Risks and rewards of trading volatile stocks

When volatility is higher than average (volatile stock), it’s expected to come down. When volatility is lower than average, it’s expected that it will eventually come up. In short, volatility moves towards the average. Stock prices will constantly work towards being in equilibrium. After volatile periods there will be consolidation which is the time traders use to evaluate their positions and positions along with the main trend. 

Rewards of investing in highly volatile stocks

  • High returns 
  • Lower cost 
  • Lower demand in the market
  • Fall in the market value 
  • Accommodates most investment goals 

High returns

As well as swinging high in price, highly volatile stocks are typically issued by small and mid-cap companies. They can often be issued by startups showing tremendous potential for growth. Such companies usually offer goods and services of high demand in the market. These highly volatile stocks combined with robust growth potential with adequate cash flow and favourable market conditions can also work as value investment securities since their share prices in the future are forecast to grow.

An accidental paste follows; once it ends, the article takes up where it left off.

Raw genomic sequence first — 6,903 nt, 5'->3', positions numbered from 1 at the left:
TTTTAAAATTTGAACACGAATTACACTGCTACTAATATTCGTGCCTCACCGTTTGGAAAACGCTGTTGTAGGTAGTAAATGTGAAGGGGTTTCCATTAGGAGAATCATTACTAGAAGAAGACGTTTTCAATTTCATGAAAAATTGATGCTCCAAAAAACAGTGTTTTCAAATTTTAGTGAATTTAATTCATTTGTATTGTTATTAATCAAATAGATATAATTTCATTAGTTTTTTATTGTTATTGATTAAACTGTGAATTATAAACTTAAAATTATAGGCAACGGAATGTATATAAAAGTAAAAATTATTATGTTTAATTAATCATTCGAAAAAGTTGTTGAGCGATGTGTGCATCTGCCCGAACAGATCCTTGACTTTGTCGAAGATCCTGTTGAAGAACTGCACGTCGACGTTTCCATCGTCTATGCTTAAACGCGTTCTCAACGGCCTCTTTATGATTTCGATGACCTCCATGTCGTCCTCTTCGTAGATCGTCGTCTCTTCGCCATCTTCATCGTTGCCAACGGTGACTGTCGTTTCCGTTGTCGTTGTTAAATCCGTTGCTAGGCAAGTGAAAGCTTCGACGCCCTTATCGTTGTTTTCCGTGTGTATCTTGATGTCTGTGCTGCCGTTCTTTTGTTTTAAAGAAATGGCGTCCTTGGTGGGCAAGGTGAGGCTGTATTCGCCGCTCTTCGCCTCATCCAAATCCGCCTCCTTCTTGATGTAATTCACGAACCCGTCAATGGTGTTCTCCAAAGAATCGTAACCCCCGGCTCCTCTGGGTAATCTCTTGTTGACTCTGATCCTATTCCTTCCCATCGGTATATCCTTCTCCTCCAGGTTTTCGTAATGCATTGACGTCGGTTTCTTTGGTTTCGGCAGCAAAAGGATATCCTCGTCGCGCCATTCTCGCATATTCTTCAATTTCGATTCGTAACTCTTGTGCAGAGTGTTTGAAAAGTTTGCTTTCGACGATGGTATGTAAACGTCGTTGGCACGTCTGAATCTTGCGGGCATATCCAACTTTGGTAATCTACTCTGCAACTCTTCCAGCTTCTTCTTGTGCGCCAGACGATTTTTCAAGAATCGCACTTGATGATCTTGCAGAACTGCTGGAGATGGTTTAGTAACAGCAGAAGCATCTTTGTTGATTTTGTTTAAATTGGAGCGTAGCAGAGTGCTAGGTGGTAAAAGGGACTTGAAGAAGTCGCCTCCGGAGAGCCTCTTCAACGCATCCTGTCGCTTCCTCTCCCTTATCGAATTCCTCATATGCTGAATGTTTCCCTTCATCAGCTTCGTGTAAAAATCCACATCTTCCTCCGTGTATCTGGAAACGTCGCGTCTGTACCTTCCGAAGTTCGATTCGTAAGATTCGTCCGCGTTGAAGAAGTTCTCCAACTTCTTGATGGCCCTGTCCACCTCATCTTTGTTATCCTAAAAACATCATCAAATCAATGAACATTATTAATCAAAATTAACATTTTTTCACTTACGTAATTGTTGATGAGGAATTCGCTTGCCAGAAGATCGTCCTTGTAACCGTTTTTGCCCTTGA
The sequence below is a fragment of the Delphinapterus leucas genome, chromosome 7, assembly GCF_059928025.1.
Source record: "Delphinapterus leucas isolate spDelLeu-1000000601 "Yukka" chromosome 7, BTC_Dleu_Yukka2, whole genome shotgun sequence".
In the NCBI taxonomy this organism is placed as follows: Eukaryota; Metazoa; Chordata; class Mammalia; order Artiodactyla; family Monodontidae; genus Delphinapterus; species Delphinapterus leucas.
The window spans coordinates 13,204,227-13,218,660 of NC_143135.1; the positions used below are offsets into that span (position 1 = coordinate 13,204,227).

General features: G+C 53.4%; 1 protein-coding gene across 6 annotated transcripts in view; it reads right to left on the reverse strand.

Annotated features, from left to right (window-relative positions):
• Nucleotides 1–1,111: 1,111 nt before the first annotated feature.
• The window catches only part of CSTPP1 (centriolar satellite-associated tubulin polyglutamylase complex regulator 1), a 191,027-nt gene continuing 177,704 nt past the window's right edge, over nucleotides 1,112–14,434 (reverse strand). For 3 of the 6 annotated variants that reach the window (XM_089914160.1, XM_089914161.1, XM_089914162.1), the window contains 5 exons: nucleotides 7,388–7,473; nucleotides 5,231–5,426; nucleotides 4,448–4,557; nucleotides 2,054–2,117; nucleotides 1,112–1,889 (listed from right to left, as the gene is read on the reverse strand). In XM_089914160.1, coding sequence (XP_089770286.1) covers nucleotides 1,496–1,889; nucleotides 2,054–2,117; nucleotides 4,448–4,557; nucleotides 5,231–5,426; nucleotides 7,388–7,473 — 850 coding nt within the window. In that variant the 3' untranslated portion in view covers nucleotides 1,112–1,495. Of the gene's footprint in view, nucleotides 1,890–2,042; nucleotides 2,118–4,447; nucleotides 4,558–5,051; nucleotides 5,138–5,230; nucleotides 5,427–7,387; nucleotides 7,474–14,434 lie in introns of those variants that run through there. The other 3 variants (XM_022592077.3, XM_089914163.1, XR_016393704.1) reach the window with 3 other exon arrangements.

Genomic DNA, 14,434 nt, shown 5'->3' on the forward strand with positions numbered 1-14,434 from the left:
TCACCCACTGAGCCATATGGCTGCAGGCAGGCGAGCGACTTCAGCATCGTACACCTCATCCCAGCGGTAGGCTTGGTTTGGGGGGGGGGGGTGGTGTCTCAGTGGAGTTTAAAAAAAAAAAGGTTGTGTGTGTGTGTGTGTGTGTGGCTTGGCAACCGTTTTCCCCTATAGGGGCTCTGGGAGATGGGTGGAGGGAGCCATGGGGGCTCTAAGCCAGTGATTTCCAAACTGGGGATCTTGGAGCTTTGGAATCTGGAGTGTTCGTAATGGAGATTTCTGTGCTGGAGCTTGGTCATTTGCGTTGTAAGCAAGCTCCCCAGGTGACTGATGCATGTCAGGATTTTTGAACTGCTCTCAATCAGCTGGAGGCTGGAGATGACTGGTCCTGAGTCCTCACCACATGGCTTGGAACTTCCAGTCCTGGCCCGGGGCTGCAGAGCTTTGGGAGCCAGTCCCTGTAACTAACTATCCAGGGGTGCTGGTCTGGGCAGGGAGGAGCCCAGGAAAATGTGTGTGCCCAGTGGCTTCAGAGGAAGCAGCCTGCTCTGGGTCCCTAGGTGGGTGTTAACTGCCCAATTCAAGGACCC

Lower costs

Since many highly volatile stocks are of small and mid-cap companies, they trade at relatively lower prices compared to securities issued by large and blue-chip organisations. A lower investment input on a highly volatile stock could prove to be significantly profitable and minimise risk since the initial investment is kept low.